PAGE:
Google has cited economic reasons when announcing that they will be shutting down the service:
Important: The Google Translate API has been officially deprecated as of May 26, 2011. Due to the substantial economic burden caused by extensive abuse, the number of requests you may make per day will be limited and the API will be shut off completely on December 1, 2011. For website translations, we encourage you to use the Google Translate Element.
It should be pointed out that this is not an isolated incident – Google is shutting down a bundle of others as well: “some of our older APIs have been superseded by bigger and better things and others may not be receiving the necessary love“. And for a company that could buy the music industry, economic abuse is a pretty big call – either it’s breaking into other Google realms unexpectedly, or there’s another product on the horizon – maybe something through Google Apps for Enterprise?
For those that are thinking “what the hell is an API? What does that mean for me?”, and API is the programming interface to software – so anytime you used Google Translate in OmegaT (for instance), or you had a website automagically translated on the fly, it was using the Google Translate API. The API is how the OmegaT developers know what to “send” to Google so that Google will respond, and what form that response will come in.
Does this mean that Google Translate is disappearing? I doubt it – the blog has a an interesting piece up at the moment – Define, translate and search for words in Google eBooks – about a new feature in Google Books, where one can get a word or phrase translated on the page:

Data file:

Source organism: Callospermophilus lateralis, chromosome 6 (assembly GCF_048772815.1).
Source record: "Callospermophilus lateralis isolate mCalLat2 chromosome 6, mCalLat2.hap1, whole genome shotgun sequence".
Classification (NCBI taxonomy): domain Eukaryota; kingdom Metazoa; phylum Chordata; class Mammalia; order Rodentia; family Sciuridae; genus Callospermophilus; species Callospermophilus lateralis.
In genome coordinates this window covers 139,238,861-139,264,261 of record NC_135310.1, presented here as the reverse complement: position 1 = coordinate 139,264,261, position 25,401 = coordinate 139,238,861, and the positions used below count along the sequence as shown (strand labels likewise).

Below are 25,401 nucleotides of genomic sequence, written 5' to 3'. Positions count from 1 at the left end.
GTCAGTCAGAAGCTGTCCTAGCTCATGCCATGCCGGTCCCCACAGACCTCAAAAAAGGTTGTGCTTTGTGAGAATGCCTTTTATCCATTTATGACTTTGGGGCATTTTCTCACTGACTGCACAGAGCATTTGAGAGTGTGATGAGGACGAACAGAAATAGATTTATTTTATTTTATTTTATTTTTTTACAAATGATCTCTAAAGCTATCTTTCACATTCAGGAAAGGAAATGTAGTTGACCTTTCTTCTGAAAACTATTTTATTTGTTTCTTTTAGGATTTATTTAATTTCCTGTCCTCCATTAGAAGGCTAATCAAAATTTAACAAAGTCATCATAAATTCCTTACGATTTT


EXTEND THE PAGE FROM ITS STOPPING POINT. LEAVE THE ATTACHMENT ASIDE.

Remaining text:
translate a single word or several sentences of content into dozens of languages, from Afrikaans to Yiddish, by selecting the “Translate” option. As with definitions, you’ll see the translated text displayed in the pop-up window.
And, following up from my previous post of Google Translate’s listen feature being used as a beat box, they have since admitted:
When we built (it) we thought it was a cool tool, but we have to admit we had fairly straightforward ideas about what it would be useful for (lowering language barriers and making more web content available to people around the world). As with many inventions, though, it turns out people have found uses for the tool that we never imagined.
What have people done? Well, there’s Google Translate for Animals, a couple of girls (successfully!) order Indian food via Google Translate, and in Taiwan, nearly half a million people are watching pop songs:
Users input Chinese words or phrases into Google Translate and then use the automated voice to create songs or to spoof music videos, dramatic acting scenes, etc. Some of them are very simple, straight melodies created with the automated translator.
From the look of the video offered, I would suggest that there’s something missing in translation – from my perspective it’s some pleasant c-pop with funny translation errors. I would suggest the view count comes from subtle or clever translations, that are the direct result of change of meaning that adding new Chinese characters to the existing words create. For example, see the translation change form:
I really… -> I do not… -> I am really not good at writing songs… (from 1:55-1:59)